HR Management & Compliance, Learning & Development, Talent

What Is Positive Discipline?

Facing the prospect of disciplining an employee, many managers would rather … not. Having difficult conversations like this is one of the more frustrating and cumbersome (and, let’s face it, sometimes awkward) tasks a manager faces. And for HR managers, who may be tasked with employee discipline (directly or by assisting) or with training managers on how to handle employee issues, the task is no walk in the park.

The point of administering any type of discipline in a workplace setting is to change negative behaviors into positive ones. If an employee routinely comes in late, for example, the goal of any employer action is to get the employee to be at work on time. The goal should not be to punish, per se, but instead to change behavior.

Many organizations use some version of progressive disciplinary actions in which the actions escalate if the behavior does not improve. With the example of the chronically late employee above, a progressive discipline policy may begin with a verbal warning given to the employee that future tardiness will not be acceptable. If the lateness continues, it may progress (as the name implies) to a written warning, a suspension, and even termination. Some or all of the intermediate steps could be skipped for more serious issues. This type of disciplinary policy is quite common, both in the workplace and other settings.

Some employers are seeking alternatives to this method, which is where positive discipline could come in.

What Is Positive Discipline?

Positive discipline is a method in which the positive aspects about the employee’s actions (rather than the negative behaviors) are highlighted. It seeks to explain to the employee what positive actions the employer is looking for, opting to focus on the wanted behaviors and outcomes instead of the problems. The idea is to provide motivation for employees to improve. In other words, it’s the “carrot” instead of the “stick.”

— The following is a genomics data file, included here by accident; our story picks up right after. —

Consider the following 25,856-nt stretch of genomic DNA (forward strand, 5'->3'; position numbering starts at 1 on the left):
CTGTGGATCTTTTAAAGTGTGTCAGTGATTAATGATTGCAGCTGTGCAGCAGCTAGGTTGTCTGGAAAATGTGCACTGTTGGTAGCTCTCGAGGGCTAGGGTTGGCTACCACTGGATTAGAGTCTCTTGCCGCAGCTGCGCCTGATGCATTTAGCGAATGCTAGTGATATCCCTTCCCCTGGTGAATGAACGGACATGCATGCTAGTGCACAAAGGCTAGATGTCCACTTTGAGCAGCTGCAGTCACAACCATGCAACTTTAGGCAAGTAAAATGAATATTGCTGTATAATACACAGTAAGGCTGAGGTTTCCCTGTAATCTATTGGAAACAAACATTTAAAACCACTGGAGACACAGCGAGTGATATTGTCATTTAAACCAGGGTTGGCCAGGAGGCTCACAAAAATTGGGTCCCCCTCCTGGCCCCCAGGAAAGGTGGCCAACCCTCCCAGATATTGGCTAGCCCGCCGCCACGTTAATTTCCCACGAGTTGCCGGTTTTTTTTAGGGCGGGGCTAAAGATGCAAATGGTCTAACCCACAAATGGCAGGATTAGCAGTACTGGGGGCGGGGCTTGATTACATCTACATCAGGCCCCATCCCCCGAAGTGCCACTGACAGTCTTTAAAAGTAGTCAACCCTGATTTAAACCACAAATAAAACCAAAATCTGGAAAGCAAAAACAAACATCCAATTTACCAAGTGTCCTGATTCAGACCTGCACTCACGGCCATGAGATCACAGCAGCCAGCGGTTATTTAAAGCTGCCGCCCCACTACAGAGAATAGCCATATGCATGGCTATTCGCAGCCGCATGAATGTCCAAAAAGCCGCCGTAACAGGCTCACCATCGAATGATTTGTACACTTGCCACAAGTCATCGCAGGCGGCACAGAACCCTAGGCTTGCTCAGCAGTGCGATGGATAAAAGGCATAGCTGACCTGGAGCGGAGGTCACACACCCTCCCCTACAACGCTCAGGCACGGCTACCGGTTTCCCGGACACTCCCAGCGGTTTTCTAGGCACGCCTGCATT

When utilizing positive discipline, a manager would meet with the employee and discuss their performance, being sure to note areas where the employee is meeting and exceeding expectations. The problem areas are discussed, as well, as part of the larger conversation. The manager needs to be sure the employee leaves the discussion understanding the problem and understanding the effect it has (and will continue to have if it is not addressed). There should be an action plan—both sides should agree on what needs to happen next. The positive aspects are included in the larger conversation as a way to help the employee be receptive to the negative feedback. That said, be careful not to bury the problem—it should still be discussed fully and should not be minimized to the point that the employee does not understand the importance of the issue.

The idea behind positive discipline is that it reframes the entire discussion to one in which the employee and employer are working together to achieve their goals—rather than one in which an employee is being punished for their actions. This can have the effect of improving employee morale, even in the face of needing to improve performance. It takes away some of the more negative connotations associated with other disciplinary policies. When executed well, it motivates employees to perform better because they feel trusted and feel as though they’re contributing to the larger goals—rather than performing better out of fear of reprisal.

If your workplace already utilizes a progressive discipline approach, the two methodologies are not necessarily mutually exclusive. The positive disciplinary approach can be viewed as the “how” in terms of how any disciplinary actions are administered. It stands to reason that if the initial positive disciplinary meeting (performance discussion) does not motivate the employee to change his or her behavior, it would be logical to progress to taking other actions. But with a positive disciplinary approach, the conversations are different, and the approach is different. The positive approach would move toward having more discussions that act as reminders and reinforcements of desired behaviors rather than evolving to written reprimands. The entire terminology and tone is different, but the general idea (progressively increasing action as needed) stays the same.